On Monday, the much-anticipated Markets in Crypto Assets Regulation (MiCA) bill was enacted. It will concentrate on a coordinated strategy to crypto by all EU members. Because of its significant power consumption, the law originally included an indirect provision to prohibit proof-of-work mining. Many crypto watchdog critics dubbed it a “proposed Bitcoin mining ban in the EU.”
EU Commission Seeks Regulate Crypto
The Economic and Monetary Affairs Committee adopted its negotiating position on new crypto-asset rules on Monday evening, with 31 votes to 4 and 23 abstentions. They hope to increase user confidence while also encouraging the development of digital services and alternative payment methods.
The draft legislation Markets in Crypto Assets (MiCA), introduced in 2020, aims to regulate digital assets across the continent by establishing a licensing structure and developing a consistent set of norms for member states.
Transparency and disclosure requirements for digital asset issuance, authorization and supervision of cryptoasset service providers, consumer protection standards, and market abuse prevention measures are among the rules.
The legislation noted that one of its priorities is:
Ensuring that the EU financial services regulatory framework is innovation-friendly and does not pose obstacles to the application of new technologies.
In a press release, Stefan Berger, the European Parliament member sponsoring the proposal, said, “Many countries around the world will now take a close look at MiCA.” He praised them for establishing “reliable supervisory structures,” which crypto businesses in the United States have demanded.
While many in the crypto business hailed Monday’s vote as a victory, more legislation to counteract crypto’s negative environmental impact is expected to be proposed in the coming months, in accordance with European Green Deal aims.
BTC/USD plunges to $38k. Source: TradingView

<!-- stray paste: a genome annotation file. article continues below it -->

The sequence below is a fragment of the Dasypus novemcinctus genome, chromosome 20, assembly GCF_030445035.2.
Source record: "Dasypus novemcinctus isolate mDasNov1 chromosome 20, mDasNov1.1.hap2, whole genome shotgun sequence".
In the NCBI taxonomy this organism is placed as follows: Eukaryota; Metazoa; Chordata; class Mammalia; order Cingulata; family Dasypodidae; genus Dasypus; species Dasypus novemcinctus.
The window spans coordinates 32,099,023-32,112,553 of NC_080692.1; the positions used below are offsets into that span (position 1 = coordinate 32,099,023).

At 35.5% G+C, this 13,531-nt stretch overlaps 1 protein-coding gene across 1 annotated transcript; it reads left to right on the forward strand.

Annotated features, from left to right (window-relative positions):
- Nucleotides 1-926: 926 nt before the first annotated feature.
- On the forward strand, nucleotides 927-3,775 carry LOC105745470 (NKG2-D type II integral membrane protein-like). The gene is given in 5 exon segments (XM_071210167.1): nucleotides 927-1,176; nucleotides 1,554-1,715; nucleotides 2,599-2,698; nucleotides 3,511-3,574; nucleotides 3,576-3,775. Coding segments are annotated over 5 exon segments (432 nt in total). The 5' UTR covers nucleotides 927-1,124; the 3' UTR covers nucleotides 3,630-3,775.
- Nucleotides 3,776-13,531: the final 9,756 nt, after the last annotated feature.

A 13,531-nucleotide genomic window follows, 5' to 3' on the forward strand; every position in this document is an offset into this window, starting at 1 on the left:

Though the parliament voted against banning proof-of-work, the fate of the energy-intensive crypto mining is still up in the air with the EU aiming to be carbon-neutral by 2050. The European Commission will present a proposal to amend the MiCA bill to include language for “the EU sustainable finance taxonomy [of] any crypto asset mining activities that contribute substantially to climate-change mitigation and adaptation” by January 2025.
According to research from Cambridge University and Statista from last year, the EU accounts for roughly 12-14% of worldwide hashrate on the Bitcoin network, with Germany and Ireland accounting for the majority of it.
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Other Issues In The MiCA
The European Securities and Markets Authority (ESMA) would oversee the issuing of asset-referenced tokens, while the European Banking Authority (EBA) will oversee electronic money tokens, according to MEPs.
The stablecoin market is also linked to the final issue concerning financial stability. The authors of MiCA feel that the crypto market does not currently constitute a threat to financial stability, but that this may change in the near future as a result of stablecoins:
“This may change with the advent of ‘global stablecoins,’ which seek wider adoption by incorporating features aimed at stabilizing their value by exploiting the network effects from the firms promoting these assets.”
The MiCA legislation package resembles President Biden’s recent crypto executive order in the United States in some ways: A rallying cry for various regulators and organizations to collaborate on a plan to regulate cryptocurrency and protect consumers.
Ursula von der Leyen, the President of the European Commission, has urged for a consistent approach to cryptocurrencies across all Member States in order to ensure that all opportunities and hazards are considered. The European Commission and the Council jointly said in December 2019 that they are committed to working together to build a framework that will “harness the potential opportunities that some crypto-assets may offer.”
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